Sep 28th 2020
EXTRACT: "One thing is clear: the world cannot trust Xi’s dictatorship. The sooner we recognize this and act together, the sooner the Beijing bullies will have to behave better. The world will be safer and more prosperous for it."
Sep 27th 2020
EXTRACT: "Four years of political turmoil under Trump may well end with massive violence akin to a civil war. Trump is priming his base to act violently, and with over 390 million firearms in the hands of Americans, one can only imagine the calamitous consequences if violence is to erupt between his supporters and those who oppose him..... The Republican leadership in every state and every municipality are the prime body that can stop this potential calamity from occurring. Time is of the essence. Should the Republican Party as a whole fall short of taking a stand against Trump at this juncture, they will subject the nation to turmoil unseen since the Civil War. Not a single Republican leader will be able to claim that he or she were not warned."
Sep 27th 2020
EXTRACT: "I continue to expect this broad dollar index to plunge by as much as 35% by the end of 2021. This reflects three considerations: rapid deterioration in US macroeconomic imbalances, the ascendancy of the euro and the renminbi as viable alternatives, and the end of that special aura of American exceptionalism that has given the dollar Teflon-like resilience for most of the post-World War II era."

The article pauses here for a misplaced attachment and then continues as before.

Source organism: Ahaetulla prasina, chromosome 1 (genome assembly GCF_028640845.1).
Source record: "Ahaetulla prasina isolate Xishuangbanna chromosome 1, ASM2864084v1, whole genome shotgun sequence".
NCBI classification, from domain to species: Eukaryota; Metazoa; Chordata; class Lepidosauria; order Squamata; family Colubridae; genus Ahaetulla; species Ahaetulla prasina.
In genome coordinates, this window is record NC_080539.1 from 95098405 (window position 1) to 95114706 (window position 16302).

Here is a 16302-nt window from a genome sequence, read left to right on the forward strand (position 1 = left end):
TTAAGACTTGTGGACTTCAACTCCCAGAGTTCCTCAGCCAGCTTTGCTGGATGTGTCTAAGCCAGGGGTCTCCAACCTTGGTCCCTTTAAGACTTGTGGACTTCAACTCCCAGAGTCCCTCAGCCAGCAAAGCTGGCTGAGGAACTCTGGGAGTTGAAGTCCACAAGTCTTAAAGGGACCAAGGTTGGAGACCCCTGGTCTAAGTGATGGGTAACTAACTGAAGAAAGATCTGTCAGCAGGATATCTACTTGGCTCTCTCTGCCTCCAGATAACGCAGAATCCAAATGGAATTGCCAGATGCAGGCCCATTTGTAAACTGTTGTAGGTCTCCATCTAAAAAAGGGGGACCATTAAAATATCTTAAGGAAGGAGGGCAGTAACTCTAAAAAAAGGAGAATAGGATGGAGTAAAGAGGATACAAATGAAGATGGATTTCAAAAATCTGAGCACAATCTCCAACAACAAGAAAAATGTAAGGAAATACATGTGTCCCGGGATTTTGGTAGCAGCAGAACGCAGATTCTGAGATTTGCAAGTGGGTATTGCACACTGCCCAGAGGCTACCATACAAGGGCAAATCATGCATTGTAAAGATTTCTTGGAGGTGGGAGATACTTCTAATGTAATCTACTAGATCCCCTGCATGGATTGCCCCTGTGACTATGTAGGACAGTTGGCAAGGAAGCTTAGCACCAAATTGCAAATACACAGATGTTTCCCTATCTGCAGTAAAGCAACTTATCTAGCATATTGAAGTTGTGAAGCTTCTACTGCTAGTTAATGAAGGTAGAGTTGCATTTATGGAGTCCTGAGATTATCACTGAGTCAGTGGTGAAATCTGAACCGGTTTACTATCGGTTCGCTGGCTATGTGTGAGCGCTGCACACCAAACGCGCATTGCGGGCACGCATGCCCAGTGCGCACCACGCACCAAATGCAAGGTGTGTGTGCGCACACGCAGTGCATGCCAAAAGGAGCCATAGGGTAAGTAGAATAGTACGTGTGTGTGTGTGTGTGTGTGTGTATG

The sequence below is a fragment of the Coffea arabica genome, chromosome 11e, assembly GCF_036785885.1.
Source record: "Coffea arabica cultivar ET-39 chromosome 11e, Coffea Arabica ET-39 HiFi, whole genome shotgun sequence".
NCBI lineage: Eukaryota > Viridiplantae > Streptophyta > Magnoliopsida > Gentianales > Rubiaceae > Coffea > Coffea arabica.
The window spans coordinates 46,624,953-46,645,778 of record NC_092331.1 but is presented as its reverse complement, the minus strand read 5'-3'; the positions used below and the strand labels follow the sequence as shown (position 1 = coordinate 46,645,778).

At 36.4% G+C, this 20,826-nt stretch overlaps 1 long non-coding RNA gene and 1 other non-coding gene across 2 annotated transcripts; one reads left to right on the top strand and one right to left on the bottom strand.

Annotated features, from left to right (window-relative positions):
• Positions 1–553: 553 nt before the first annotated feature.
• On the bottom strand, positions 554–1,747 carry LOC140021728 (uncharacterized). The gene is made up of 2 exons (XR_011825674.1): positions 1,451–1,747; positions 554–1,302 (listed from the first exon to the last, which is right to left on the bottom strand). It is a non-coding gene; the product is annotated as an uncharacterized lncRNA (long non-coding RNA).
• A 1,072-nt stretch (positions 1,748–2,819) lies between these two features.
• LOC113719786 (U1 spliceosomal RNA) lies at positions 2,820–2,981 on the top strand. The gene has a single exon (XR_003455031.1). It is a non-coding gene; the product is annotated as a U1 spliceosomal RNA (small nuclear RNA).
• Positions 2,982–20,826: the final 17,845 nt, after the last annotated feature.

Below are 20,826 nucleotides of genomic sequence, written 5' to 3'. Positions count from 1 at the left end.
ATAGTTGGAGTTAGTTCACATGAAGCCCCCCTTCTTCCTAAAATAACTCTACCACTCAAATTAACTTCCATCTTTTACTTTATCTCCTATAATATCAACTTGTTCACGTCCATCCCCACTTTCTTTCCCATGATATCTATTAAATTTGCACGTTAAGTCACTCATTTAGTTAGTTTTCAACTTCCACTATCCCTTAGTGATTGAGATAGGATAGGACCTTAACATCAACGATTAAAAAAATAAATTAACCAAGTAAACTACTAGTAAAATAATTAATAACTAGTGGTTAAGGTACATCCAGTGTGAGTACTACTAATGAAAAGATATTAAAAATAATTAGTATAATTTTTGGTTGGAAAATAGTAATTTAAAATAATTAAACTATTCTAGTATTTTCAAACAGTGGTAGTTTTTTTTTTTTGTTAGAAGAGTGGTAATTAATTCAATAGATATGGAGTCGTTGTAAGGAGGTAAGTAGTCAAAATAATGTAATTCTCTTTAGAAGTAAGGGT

Sep 26th 2020
EXTRACT: "Covid-19 essentially hit the “fast forward” button on emerging trends in a variety of sectors of national economies, hastening the demise of the shopping mall, laying bare how unnecessary being physically located in commercial work spaces is, and sounding the death knell for numerous 100+ year-old brands that had failed to adapt to the blistering pace of change in the digital economy. Failure to contemplate and embrace the future is leaving carnage in its wake.......The onslaught of dramatic change that has accompanied Covid-19 reminds us that fragile systems crack when exposed to unexpected events while antifragile systems have the ability to resist shocks."
Sep 24th 2020
EXTRACT: "China’s foreign minister, Wang Yi, recently declared that aggression and expansionism have never been in the Chinese nation’s “genes.” It is almost astonishing that he managed to say it with a straight face. Aggression and expansionism obviously are not genetic traits, but they have defined President Xi Jinping’s tenure. Xi, who in some ways has taken up the expansionist mantle of Mao Zedong, is attempting to implement a modern version of the tributary system that Chinese emperors used to establish authority over vassal states: submit to the emperor, and reap the benefits of peace and trade with the empire."